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Prosecutors say four hairs found at the scene of a double-fatal shooting in Dec. 2011 could yield details about the day a Westport man claims two sisters attacked him with a knife.
Ronald T. “Ronnie” Evridge, 58, faces two murder charges and one count tampering with physical evidence for the Dec. 2011 fatal shooting of a pregnant woman and her sister.
Evridge claims he shot Heather Faulkerson, 21, and Sandy Allen, 24, after they attacked him with a knife at his residence on 18-Mile Creek Road in Westport on Dec. 18, 2011, according to records filed in Oldham circuit court.
Prosecutors have filed a motion to test four hairs found at the scene, however, officials at the Kentucky State Police crime lab advise that DNA tests will destroy the hairs.
During a hearing April 18, Rob Riley, a La Grange attorney representing Evridge, said “we’d like to know a little bit more about why the testing would be necessary and why it would be necessary to destroy all four hairs.”
Assistant Commonwealth’s Attorney Barry Moore said prosecutors dealt with a similar issue in 2010 while preparing for a murder trial.
Moore said if human tissue is attached to hair, a DNA test is possible. But hair length limits lab testing, he said.
Oldham Circuit Judge Karen Conrad asked if four hairs collected at the scene are believed to be from the same person.
Riley said it is unclear where the hair was found at Evridge’s residence.
Commonwealth’s Attorney Courtney Baxter had argued a criminal sex abuse trial in Henry County and was not present for Evridge’s hearing.
Moore represented the Commonwealth in her absence.
“For our purposes, we have a right to have whatever we have tested,” Moore said.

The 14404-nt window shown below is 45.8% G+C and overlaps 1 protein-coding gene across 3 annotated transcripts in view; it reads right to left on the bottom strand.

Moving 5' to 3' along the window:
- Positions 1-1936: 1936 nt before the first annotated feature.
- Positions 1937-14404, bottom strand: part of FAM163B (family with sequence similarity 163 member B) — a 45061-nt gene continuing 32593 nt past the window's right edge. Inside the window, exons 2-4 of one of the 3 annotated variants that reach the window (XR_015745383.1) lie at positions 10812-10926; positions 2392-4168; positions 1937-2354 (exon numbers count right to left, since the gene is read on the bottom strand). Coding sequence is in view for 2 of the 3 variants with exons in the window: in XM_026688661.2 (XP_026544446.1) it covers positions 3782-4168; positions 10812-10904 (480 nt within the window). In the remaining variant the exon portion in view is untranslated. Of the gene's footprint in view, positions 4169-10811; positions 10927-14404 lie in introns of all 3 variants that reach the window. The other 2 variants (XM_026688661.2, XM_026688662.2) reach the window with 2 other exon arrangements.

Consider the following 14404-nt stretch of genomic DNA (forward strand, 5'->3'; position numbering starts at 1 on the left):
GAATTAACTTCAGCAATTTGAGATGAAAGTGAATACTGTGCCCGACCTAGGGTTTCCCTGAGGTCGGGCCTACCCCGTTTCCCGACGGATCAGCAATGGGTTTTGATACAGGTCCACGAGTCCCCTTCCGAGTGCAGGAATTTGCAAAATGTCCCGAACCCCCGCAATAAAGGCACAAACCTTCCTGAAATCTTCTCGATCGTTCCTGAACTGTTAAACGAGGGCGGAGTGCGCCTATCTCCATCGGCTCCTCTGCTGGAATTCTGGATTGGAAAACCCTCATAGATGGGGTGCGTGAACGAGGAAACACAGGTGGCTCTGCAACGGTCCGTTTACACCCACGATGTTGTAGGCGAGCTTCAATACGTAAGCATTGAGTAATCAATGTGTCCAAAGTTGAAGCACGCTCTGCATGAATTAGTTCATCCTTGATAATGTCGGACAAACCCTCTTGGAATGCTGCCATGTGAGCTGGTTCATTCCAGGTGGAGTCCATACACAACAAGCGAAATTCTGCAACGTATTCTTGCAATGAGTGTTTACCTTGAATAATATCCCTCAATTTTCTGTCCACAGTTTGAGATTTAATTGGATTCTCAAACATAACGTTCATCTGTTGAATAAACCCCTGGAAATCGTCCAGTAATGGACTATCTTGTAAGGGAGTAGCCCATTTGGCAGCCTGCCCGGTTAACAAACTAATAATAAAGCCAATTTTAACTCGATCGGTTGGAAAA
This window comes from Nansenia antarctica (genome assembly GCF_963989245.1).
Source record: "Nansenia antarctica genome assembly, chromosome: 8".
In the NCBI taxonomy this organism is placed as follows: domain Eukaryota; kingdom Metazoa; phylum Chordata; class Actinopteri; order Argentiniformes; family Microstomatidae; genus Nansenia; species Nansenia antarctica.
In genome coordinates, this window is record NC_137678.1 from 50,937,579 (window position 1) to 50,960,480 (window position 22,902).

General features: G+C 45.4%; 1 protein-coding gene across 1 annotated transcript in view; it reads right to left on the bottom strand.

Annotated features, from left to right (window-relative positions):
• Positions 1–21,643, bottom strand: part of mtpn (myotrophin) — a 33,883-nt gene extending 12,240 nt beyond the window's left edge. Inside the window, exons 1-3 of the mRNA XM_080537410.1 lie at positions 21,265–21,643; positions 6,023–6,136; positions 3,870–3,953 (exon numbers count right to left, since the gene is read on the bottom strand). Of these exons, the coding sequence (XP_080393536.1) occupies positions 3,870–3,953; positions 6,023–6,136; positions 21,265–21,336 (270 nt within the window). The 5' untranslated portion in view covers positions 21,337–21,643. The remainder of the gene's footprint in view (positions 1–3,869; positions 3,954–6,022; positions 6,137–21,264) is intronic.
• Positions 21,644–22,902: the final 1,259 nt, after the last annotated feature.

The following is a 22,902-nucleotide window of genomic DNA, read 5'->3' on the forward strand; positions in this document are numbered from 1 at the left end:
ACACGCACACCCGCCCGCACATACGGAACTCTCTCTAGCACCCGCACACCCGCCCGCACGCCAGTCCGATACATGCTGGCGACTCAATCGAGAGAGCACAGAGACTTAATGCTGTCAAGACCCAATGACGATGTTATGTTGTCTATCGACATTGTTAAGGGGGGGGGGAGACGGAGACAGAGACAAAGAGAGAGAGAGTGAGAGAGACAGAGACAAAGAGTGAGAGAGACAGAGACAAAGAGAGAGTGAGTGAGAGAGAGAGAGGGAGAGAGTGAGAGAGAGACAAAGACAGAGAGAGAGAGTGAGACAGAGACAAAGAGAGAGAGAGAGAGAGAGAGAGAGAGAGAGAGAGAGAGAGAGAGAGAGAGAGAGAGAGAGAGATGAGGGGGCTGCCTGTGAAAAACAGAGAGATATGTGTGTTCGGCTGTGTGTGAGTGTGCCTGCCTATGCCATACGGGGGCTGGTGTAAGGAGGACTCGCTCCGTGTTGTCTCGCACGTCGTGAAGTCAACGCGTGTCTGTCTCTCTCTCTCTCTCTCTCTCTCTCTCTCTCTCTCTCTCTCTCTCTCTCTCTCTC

If evidence could be destroyed during testing, Moore said, prosecutors give notice to the defense for the opportunity to have another expert present.
Evidence may only be tested with a judge’s order.
Conrad will soon hear arguments from prosecutors and Evridge’s attorney about the need for DNA testing.
Riley has argued that Evridge was simply “standing his ground” when he shot Allen and Fulkerson at his residence, a two-story barn located in an area known as Covington Ridge.
Evridge claims the women tried to rob him, and he suffered knife wounds during an altercation. Court records show that Evridge’s injuries required surgery.
He claims the two women had befriended him to exploit him for money.
According to court records, Allen allegedly attacked Evridge with a knife while her pregnant sister, Faulkerson, attempted to shoot him.
Evridge claims they had been feuding over credit cards and cash, according to court documents.
Police found Faulkerson, deceased, with a weapon in her hand at the scene. Investigators found gun shot residue on the hands of both women, according to court documents.
State law protects victims of robbery who use justifiable force to protect themselves, and Riley has argued in the past that charges against Evridge should be dismissed.
An Oldham County grand jury indicted Evridge in May.
Local police reportedly nicknamed Evridge “Teflon Ron” because criminal charges filed against him in prior years didn’t stick and were dismissed.
His criminal history dates back to 1995, including multiple drug charges, menacing and domestic violence charges.
In early 2011, Evridge had been arrested for menacing, terroristic threatening, harassment and wanton endangerment. A judge placed him on probation and prohibited him from possessing firearms.
But police received a 911 call in March 2011 when Evridge allegedly threatened to shoot his neighbor’s Pomeranian.
When police arrived, Evridge resisted arrest and SWAT team members tried to coax him outside. Police eventually used a TASER weapon to subdue him.
During his arrest, Evridge allegedly told police he had guns that could penetrate through five or six police officers.
He said, “Be lucky I didn’t have a gun, I would’ve shot you” and “If you like your life you’ll wish you would have never done this.”
Officers seized more than 40 weapons from Evridge’s home, including a .50 caliber handgun and assault rifles.
Evridge also allegedly told officers, “I’ll make blood run down the streets of La Grange,” and, “Next time, we’ll have a stand-off.”
Evridge spent Christmas 2011 in the Oldham County Jail on a probation violation – Allen, one of the women who died at his home, was a known felon convicted of drug possession in earlier in the year.
Evridge was also court-ordered not to possess or purchase any firearms or ammunition during his probation.
Evridge called his probation officer on Dec. 20 and admitted to shooting both women.
He also said he purchased two handguns, a .44 Magnum and a .22 caliber, about 10 days before the shooting.
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